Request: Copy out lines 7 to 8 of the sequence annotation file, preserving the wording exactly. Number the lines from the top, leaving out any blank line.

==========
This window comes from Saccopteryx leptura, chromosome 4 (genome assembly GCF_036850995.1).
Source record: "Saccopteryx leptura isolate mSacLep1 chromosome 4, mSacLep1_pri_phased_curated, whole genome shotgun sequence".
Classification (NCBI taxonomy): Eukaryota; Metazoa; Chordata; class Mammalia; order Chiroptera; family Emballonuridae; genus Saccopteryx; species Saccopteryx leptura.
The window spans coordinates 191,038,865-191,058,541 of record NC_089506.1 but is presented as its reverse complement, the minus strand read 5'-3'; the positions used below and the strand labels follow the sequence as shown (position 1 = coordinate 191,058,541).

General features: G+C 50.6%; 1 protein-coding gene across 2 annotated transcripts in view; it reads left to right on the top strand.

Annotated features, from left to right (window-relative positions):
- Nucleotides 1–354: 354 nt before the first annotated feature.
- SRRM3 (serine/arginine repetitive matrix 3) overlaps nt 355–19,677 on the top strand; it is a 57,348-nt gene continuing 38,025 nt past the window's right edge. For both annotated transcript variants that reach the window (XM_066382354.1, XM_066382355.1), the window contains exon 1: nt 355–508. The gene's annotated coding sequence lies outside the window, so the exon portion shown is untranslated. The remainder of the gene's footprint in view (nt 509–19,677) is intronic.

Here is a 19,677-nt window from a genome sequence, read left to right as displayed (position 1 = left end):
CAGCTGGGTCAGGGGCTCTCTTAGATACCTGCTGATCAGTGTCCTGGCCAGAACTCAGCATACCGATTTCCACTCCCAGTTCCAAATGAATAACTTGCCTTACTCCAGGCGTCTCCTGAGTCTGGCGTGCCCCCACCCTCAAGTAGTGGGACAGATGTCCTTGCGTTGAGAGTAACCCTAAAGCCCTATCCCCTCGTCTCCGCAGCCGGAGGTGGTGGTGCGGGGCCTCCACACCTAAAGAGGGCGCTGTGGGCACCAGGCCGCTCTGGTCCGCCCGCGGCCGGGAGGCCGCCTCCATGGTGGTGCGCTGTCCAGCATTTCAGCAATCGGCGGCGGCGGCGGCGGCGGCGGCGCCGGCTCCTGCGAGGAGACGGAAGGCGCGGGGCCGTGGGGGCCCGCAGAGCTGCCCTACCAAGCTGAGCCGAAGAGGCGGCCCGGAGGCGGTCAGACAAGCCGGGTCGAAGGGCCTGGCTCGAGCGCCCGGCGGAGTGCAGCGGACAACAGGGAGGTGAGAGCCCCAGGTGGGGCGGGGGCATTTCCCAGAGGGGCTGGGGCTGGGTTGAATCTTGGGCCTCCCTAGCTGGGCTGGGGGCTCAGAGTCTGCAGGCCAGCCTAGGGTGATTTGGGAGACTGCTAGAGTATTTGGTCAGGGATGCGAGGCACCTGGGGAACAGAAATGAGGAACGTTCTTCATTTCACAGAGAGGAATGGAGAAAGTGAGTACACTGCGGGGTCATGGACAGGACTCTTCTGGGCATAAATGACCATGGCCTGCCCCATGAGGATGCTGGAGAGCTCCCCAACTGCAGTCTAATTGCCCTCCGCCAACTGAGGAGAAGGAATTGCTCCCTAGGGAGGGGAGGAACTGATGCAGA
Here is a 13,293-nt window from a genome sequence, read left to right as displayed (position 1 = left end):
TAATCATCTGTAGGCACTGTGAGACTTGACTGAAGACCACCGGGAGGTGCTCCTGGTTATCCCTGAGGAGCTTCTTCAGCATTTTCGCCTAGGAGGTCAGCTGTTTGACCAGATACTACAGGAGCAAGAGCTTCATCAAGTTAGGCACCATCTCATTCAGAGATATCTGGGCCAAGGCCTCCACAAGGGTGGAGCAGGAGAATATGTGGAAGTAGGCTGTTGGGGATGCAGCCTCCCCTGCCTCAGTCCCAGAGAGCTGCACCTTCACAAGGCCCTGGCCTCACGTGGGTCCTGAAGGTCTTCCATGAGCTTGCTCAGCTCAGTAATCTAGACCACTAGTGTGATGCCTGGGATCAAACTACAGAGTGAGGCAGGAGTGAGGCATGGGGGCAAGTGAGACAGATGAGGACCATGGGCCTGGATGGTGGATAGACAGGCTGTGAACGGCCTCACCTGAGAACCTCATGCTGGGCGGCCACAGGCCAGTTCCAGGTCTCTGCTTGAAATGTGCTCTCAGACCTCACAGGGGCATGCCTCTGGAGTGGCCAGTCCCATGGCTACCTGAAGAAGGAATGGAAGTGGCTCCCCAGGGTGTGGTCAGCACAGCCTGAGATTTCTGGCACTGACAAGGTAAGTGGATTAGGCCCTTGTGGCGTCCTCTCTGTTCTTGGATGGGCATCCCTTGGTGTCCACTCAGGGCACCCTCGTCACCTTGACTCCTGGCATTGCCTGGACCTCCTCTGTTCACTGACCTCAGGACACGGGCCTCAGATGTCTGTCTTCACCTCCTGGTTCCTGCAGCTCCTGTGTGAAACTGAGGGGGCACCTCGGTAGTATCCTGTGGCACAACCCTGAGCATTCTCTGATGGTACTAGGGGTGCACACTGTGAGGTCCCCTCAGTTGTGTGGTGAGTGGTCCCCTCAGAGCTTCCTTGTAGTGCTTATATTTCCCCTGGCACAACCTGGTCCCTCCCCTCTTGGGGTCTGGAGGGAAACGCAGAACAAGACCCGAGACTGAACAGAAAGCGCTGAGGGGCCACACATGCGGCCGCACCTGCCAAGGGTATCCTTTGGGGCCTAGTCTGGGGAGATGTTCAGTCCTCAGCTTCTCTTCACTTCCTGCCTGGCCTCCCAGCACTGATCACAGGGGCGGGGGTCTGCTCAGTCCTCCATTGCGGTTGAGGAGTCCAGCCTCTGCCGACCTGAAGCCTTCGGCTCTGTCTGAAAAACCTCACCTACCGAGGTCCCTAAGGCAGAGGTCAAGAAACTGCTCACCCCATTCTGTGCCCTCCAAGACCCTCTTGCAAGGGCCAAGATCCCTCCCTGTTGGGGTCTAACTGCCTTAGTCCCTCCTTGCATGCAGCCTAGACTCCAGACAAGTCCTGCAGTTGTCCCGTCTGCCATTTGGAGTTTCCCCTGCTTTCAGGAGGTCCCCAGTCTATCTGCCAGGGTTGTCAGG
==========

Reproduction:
- Nucleotides 1–354: 354 nt before the first annotated feature.
- SRRM3 (serine/arginine repetitive matrix 3) overlaps nt 355–19,677 on the top strand; it is a 57,348-nt gene continuing 38,025 nt past the window's right edge. For both annotated transcript variants that reach the window (XM_066382354.1, XM_066382355.1), the window contains exon 1: nt 355–508. The gene's annotated coding sequence lies outside the window, so the exon portion shown is untranslated. The remainder of the gene's footprint in view (nt 509–19,677) is intronic.